View full annotation

Annotated by:
McEntyre, Marilyn

Primary Category: Literature / Nonfiction

Genre: Memoir

Summary:

Having remarried after a long and partly happy life with a woman who bore him three sons, novelist Campbell Armstrong lives in rural Ireland with his second wife. He learns that his first wife, who works in Phoenix, has advanced lung cancer and, with his second wife’s blessing, goes to spend time with her and their grown sons. In the course of that trip, he reflects on their life together, their romance, his alcoholism and its effect on their family, their move to the U.S., their losses, and the remarkably enduring affection between them and, surprisingly, between the first wife and the second.

Completely surprising all of them, a daughter his first wife gave up for adoption, who has searched for years for her birth mother, shows up in the months before Eileen’s death and makes the trip to Phoenix to meet her birth mother. Her appearance turns out to be a gift to the whole family. She assuages decades of sorrow and longing in both her and her mother’s hearts. She herself has cancer, not as advanced as her mothers. Both she and her mother work in health care professions. Much psychological and spiritual healing is accomplished between them in the short time they have before Eileen’s death several months later.

View full annotation

Baptism by Fire

Davis, Heather

Last Updated: Oct-16-2006
Annotated by:
McEntyre, Marilyn

Primary Category: Literature / Nonfiction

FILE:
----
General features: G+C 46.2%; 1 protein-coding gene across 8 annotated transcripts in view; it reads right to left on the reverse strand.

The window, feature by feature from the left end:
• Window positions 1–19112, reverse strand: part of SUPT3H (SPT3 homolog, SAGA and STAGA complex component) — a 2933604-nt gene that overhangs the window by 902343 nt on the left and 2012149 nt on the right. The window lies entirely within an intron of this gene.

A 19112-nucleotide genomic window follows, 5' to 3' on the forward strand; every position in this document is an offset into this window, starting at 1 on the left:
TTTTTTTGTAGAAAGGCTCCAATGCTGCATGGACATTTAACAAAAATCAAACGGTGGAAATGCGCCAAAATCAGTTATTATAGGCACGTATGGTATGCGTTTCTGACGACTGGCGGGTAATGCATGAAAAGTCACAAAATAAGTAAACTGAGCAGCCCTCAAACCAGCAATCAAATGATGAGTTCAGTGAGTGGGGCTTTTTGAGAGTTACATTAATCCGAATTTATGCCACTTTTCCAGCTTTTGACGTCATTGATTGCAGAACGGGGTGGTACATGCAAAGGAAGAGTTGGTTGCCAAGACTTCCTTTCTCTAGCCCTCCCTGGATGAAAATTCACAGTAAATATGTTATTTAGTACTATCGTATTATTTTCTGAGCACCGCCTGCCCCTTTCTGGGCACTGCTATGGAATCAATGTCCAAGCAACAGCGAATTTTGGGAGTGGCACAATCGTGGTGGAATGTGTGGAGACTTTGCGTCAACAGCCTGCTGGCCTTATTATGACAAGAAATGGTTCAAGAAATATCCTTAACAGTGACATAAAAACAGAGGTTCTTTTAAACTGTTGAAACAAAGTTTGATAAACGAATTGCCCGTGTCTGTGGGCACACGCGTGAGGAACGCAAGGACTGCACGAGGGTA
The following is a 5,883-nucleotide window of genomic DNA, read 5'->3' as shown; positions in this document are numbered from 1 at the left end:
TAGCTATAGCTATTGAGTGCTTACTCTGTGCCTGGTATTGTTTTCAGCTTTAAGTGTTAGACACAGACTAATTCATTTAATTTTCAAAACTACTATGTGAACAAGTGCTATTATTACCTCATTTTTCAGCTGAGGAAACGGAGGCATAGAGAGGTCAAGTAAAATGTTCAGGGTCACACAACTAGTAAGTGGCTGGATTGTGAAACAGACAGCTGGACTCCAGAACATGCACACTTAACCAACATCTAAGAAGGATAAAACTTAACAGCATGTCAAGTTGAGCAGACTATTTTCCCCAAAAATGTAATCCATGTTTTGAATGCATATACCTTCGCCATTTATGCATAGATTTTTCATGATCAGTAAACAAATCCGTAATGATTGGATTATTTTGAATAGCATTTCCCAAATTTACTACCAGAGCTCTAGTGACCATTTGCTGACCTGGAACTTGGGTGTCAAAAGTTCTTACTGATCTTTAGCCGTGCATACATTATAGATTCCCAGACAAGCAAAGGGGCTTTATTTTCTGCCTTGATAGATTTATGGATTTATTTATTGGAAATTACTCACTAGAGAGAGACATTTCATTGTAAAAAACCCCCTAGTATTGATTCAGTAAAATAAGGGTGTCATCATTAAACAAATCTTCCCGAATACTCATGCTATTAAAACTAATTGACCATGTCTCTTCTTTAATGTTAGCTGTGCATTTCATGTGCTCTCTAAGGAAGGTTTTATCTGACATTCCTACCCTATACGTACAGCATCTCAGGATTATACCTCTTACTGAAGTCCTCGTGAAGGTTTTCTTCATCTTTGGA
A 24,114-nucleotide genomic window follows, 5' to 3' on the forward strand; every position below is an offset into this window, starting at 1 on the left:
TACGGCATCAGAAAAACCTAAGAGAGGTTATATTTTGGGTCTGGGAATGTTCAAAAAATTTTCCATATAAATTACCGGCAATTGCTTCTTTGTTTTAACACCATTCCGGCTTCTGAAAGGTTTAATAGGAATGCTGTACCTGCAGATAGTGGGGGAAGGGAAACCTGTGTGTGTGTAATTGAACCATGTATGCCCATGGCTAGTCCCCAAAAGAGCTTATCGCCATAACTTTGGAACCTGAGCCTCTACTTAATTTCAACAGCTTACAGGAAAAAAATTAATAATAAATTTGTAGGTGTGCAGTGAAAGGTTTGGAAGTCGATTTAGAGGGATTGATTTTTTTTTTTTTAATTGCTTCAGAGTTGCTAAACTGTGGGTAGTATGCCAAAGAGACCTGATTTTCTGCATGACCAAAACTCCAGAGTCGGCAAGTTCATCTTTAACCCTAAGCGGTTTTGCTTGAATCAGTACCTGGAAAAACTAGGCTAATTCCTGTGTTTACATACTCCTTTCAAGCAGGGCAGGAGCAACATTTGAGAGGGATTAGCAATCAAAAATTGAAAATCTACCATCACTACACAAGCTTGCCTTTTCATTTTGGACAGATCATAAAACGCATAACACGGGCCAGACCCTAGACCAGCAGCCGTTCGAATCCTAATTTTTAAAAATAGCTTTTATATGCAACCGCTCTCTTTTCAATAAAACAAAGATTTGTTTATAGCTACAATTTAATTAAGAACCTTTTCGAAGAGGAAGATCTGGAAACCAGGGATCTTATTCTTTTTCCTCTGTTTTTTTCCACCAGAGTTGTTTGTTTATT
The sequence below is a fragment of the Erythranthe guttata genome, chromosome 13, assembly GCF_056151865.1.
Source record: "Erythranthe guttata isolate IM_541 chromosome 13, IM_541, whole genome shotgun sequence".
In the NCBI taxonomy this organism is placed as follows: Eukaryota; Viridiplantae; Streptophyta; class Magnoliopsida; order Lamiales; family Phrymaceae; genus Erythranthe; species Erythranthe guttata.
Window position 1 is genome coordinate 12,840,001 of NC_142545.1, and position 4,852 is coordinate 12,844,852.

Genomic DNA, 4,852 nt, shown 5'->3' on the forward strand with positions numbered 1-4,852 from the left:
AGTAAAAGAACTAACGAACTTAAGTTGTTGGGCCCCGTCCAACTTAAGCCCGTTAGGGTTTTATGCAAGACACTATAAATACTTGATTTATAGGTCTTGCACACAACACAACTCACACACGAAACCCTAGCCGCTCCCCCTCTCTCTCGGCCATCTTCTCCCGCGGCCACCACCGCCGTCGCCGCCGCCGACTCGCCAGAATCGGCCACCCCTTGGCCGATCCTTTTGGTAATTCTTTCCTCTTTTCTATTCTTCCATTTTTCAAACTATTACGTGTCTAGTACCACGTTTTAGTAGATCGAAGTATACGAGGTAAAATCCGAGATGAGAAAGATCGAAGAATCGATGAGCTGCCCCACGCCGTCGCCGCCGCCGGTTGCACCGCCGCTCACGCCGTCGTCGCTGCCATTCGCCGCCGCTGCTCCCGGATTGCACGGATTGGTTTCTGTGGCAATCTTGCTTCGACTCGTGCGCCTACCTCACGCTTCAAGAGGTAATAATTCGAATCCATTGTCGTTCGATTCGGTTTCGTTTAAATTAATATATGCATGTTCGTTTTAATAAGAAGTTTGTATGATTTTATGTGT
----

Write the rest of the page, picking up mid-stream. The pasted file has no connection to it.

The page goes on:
Genre: Memoir

Summary:

At seven months, Remy, daughter and second child of Heather and Lon Davis, is hospitalized with a seizure that, after several days of agonizing uncertainty, is traced to a brain tumor. This narrative of her diagnosis and treatment, told by her mother and very much from her mother’s perspective, is not only a chronicle of a medical event, but, perhaps more centrally, of a spiritual awakening in the mother’s life. From a person uncertain about and largely indifferent to prayer, faith, and spirituality, Ms. Davis becomes, over the course of her daughter’s treatment, convinced of the presence of God, the power of prayer, and the availability of grace in precisely those circumstances that threaten life and lifestyle and bring individuals face to face with their deepest fears and deepest needs.

A series of “coincidences” makes her more and more aware of how little she controls in the grueling process, and how much of comfort, relief, and unexpected aid comes as unsolicited gift from un expected places. The child recovers, unlike several others the mother encounters during her weeks of witnessing hospital life. The mother emerges profoundly different for the experience, and clearer in her purposes as a writer and, eventually, a teacher.

View full annotation

How To Be Good